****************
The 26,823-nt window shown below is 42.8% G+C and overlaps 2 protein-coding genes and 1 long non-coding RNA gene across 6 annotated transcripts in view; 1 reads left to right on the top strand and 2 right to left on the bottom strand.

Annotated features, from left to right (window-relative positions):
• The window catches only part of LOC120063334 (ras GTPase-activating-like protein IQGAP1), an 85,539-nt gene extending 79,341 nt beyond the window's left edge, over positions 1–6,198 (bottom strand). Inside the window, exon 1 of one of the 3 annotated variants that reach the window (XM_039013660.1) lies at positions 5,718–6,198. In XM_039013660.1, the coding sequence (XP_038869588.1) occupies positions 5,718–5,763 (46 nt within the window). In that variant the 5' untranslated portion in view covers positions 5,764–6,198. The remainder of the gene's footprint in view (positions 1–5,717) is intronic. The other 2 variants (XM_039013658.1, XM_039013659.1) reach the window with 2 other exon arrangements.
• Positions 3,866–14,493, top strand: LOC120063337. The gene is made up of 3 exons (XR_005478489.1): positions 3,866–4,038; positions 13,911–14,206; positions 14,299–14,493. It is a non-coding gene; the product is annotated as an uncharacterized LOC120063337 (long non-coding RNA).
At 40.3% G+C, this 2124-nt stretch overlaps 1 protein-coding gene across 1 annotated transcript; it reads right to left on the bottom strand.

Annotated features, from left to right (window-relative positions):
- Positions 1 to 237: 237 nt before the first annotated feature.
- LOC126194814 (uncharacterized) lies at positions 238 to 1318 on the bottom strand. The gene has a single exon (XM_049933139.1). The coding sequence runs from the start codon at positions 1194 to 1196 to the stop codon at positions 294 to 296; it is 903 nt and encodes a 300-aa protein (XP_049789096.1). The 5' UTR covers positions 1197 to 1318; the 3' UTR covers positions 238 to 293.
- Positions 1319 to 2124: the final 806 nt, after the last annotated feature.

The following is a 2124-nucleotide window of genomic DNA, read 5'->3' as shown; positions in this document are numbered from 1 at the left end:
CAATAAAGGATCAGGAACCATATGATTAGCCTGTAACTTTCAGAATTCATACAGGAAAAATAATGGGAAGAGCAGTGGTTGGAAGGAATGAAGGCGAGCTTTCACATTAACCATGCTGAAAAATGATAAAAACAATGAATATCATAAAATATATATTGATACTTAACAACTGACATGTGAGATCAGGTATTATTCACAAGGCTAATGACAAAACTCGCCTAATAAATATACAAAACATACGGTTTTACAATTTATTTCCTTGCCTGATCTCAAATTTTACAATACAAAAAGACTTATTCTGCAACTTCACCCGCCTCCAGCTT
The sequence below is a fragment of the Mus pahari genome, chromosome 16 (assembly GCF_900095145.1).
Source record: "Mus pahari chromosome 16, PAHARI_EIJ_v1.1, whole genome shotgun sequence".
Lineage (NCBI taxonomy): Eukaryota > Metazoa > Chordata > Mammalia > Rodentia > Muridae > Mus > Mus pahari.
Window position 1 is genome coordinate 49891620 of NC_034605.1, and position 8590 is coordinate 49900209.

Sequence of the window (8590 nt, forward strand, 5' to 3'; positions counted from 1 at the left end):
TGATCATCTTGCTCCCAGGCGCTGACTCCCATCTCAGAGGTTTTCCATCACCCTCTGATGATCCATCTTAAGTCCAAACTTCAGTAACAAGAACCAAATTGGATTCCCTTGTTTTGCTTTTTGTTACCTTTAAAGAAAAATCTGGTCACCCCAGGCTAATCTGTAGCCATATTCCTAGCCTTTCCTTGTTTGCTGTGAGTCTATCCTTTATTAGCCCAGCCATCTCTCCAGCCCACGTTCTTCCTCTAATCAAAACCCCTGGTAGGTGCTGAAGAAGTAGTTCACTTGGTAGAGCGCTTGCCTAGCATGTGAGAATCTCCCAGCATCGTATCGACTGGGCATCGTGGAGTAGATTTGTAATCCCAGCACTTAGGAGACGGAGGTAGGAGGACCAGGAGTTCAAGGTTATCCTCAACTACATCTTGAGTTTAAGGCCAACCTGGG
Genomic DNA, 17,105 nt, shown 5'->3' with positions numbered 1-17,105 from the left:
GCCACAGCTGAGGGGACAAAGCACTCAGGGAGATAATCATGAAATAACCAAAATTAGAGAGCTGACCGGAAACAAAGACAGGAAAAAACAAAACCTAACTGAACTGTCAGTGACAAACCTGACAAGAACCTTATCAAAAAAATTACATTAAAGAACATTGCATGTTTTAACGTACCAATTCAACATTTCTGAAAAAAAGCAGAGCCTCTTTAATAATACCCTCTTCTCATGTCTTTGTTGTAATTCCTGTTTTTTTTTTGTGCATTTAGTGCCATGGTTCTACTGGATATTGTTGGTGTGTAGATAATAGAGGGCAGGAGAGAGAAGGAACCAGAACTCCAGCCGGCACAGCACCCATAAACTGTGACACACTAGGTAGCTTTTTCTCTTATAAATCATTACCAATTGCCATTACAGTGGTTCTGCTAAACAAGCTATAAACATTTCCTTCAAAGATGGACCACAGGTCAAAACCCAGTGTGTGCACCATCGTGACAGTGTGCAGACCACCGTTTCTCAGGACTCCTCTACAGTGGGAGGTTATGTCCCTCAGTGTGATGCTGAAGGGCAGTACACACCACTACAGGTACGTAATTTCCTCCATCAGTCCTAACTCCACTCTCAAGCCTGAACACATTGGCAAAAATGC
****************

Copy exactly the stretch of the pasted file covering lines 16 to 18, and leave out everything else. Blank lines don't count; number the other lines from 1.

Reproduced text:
Sequence of the window (8590 nt, forward strand, 5' to 3'; positions counted from 1 at the left end):
TGATCATCTTGCTCCCAGGCGCTGACTCCCATCTCAGAGGTTTTCCATCACCCTCTGATGATCCATCTTAAGTCCAAACTTCAGTAACAAGAACCAAATTGGATTCCCTTGTTTTGCTTTTTGTTACCTTTAAAGAAAAATCTGGTCACCCCAGGCTAATCTGTAGCCATATTCCTAGCCTTTCCTTGTTTGCTGTGAGTCTATCCTTTATTAGCCCAGCCATCTCTCCAGCCCACGTTCTTCCTCTAATCAAAACCCCTGGTAGGTGCTGAAGAAGTAGTTCACTTGGTAGAGCGCTTGCCTAGCATGTGAGAATCTCCCAGCATCGTATCGACTGGGCATCGTGGAGTAGATTTGTAATCCCAGCACTTAGGAGACGGAGGTAGGAGGACCAGGAGTTCAAGGTTATCCTCAACTACATCTTGAGTTTAAGGCCAACCTGGG
Genomic DNA, 17,105 nt, shown 5'->3' with positions numbered 1-17,105 from the left: